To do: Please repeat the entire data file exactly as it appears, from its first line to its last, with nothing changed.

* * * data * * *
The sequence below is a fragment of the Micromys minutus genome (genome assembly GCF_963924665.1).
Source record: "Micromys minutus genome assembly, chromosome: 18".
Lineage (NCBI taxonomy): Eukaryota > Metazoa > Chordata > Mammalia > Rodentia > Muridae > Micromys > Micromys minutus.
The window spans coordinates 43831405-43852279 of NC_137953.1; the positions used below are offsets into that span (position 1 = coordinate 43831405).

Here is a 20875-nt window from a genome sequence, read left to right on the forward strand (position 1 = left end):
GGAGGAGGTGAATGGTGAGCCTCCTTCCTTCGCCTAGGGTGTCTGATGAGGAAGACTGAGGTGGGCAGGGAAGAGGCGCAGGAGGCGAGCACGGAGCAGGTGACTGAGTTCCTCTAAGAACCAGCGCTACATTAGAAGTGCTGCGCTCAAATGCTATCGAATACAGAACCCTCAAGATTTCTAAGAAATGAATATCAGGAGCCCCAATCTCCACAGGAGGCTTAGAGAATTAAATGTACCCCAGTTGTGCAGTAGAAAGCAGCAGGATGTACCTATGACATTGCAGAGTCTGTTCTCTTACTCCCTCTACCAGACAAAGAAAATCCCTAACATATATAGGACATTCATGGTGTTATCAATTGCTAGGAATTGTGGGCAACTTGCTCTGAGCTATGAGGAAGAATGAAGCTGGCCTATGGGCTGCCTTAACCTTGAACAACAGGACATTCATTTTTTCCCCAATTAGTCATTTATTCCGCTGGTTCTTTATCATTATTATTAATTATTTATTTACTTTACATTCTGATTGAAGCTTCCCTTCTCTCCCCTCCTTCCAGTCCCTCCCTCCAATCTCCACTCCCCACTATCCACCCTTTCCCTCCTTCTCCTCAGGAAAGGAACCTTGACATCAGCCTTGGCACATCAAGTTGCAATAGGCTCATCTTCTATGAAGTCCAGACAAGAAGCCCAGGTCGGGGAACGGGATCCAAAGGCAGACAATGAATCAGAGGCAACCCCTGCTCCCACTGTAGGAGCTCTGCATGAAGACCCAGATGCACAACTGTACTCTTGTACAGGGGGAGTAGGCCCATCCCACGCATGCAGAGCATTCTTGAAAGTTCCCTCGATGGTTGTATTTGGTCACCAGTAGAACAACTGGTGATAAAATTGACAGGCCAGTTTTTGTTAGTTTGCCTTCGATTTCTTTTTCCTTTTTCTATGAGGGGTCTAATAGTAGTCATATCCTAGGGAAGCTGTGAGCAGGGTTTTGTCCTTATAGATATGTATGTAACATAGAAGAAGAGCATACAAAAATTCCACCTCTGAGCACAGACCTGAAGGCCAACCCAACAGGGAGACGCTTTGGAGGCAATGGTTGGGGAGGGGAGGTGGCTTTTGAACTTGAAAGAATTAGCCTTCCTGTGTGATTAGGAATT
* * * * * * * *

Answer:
The sequence below is a fragment of the Micromys minutus genome (genome assembly GCF_963924665.1).
Source record: "Micromys minutus genome assembly, chromosome: 18".
Lineage (NCBI taxonomy): Eukaryota > Metazoa > Chordata > Mammalia > Rodentia > Muridae > Micromys > Micromys minutus.
The window spans coordinates 43831405-43852279 of NC_137953.1; the positions used below are offsets into that span (position 1 = coordinate 43831405).

Here is a 20875-nt window from a genome sequence, read left to right on the forward strand (position 1 = left end):
GGAGGAGGTGAATGGTGAGCCTCCTTCCTTCGCCTAGGGTGTCTGATGAGGAAGACTGAGGTGGGCAGGGAAGAGGCGCAGGAGGCGAGCACGGAGCAGGTGACTGAGTTCCTCTAAGAACCAGCGCTACATTAGAAGTGCTGCGCTCAAATGCTATCGAATACAGAACCCTCAAGATTTCTAAGAAATGAATATCAGGAGCCCCAATCTCCACAGGAGGCTTAGAGAATTAAATGTACCCCAGTTGTGCAGTAGAAAGCAGCAGGATGTACCTATGACATTGCAGAGTCTGTTCTCTTACTCCCTCTACCAGACAAAGAAAATCCCTAACATATATAGGACATTCATGGTGTTATCAATTGCTAGGAATTGTGGGCAACTTGCTCTGAGCTATGAGGAAGAATGAAGCTGGCCTATGGGCTGCCTTAACCTTGAACAACAGGACATTCATTTTTTCCCCAATTAGTCATTTATTCCGCTGGTTCTTTATCATTATTATTAATTATTTATTTACTTTACATTCTGATTGAAGCTTCCCTTCTCTCCCCTCCTTCCAGTCCCTCCCTCCAATCTCCACTCCCCACTATCCACCCTTTCCCTCCTTCTCCTCAGGAAAGGAACCTTGACATCAGCCTTGGCACATCAAGTTGCAATAGGCTCATCTTCTATGAAGTCCAGACAAGAAGCCCAGGTCGGGGAACGGGATCCAAAGGCAGACAATGAATCAGAGGCAACCCCTGCTCCCACTGTAGGAGCTCTGCATGAAGACCCAGATGCACAACTGTACTCTTGTACAGGGGGAGTAGGCCCATCCCACGCATGCAGAGCATTCTTGAAAGTTCCCTCGATGGTTGTATTTGGTCACCAGTAGAACAACTGGTGATAAAATTGACAGGCCAGTTTTTGTTAGTTTGCCTTCGATTTCTTTTTCCTTTTTCTATGAGGGGTCTAATAGTAGTCATATCCTAGGGAAGCTGTGAGCAGGGTTTTGTCCTTATAGATATGTATGTAACATAGAAGAAGAGCATACAAAAATTCCACCTCTGAGCACAGACCTGAAGGCCAACCCAACAGGGAGACGCTTTGGAGGCAATGGTTGGGGAGGGGAGGTGGCTTTTGAACTTGAAAGAATTAGCCTTCCTGTGTGATTAGGAATT